Many do not require personal info to access digital coupons
Among consumer packaged goods (CPG) categories, personal care brands have been among the slowest to capitalize on the advantages offered by digital media. Further, a lackadaisical attitude among brands towards digital upkeep may have a damaging effect. A July 2013 study from L2 Think Tank found that a significant minority of US personal care brands failed to maintain their website—more than one-third had faulty content links, while almost one-fifth had broken ecommerce links.
The number of sites that offered coupons online was also relatively small. Only 33% of sites offered printable coupons, while 24% sent customers to a parent site for such discounts. And only one in five studied sites asked customers to share an email address before releasing a coupon.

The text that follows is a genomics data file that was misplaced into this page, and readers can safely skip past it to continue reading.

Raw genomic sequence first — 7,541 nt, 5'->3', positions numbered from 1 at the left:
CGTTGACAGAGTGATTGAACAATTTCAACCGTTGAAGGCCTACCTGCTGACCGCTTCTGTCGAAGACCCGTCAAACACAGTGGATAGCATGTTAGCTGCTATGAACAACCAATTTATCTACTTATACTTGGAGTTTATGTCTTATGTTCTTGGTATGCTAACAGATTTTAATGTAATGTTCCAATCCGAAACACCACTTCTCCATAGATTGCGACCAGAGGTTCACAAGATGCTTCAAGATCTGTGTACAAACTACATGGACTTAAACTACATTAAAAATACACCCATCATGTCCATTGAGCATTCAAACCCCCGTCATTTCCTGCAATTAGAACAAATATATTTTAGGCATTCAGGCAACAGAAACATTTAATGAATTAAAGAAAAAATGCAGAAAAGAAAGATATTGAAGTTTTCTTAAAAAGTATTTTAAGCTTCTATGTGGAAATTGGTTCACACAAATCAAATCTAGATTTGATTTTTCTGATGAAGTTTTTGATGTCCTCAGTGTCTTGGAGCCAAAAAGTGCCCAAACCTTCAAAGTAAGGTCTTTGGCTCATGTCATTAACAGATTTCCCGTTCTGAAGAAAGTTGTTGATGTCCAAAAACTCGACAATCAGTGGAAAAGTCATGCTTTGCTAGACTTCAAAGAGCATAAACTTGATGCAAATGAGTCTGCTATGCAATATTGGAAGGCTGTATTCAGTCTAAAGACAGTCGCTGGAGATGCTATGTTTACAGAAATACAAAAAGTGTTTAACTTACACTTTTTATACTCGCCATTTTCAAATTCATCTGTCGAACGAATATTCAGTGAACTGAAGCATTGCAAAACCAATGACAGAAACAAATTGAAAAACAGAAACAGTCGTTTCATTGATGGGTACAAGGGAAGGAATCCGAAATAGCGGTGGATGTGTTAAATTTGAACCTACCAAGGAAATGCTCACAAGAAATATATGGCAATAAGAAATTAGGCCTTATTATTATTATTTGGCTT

While 85% of personal care brands had a presence on Facebook, attention to other social networks was not evident. Almost six in 10 were on Twitter, while just under half had an active YouTube channel. However, researchers found that personal care brands had largely limited their use of the video platform to archiving existing videos such as television commercials.
Personal care brands have also been lax about connecting disparate elements of their online presences. Only one-third of the brands L2 Think Tank looked at linked their websites to social media campaigns.
Mobile apps fared even more poorly than other digital strategies among personal care companies, with only 16% of brands adopting them for the iPhone, and 12% for Android. Brands had an even lower rate of adoption of mobile apps on iPads, at 4%.
Personal care brands should be especially attentive to the potential of mobile commerce, which seems to have gotten short shrift thus far.
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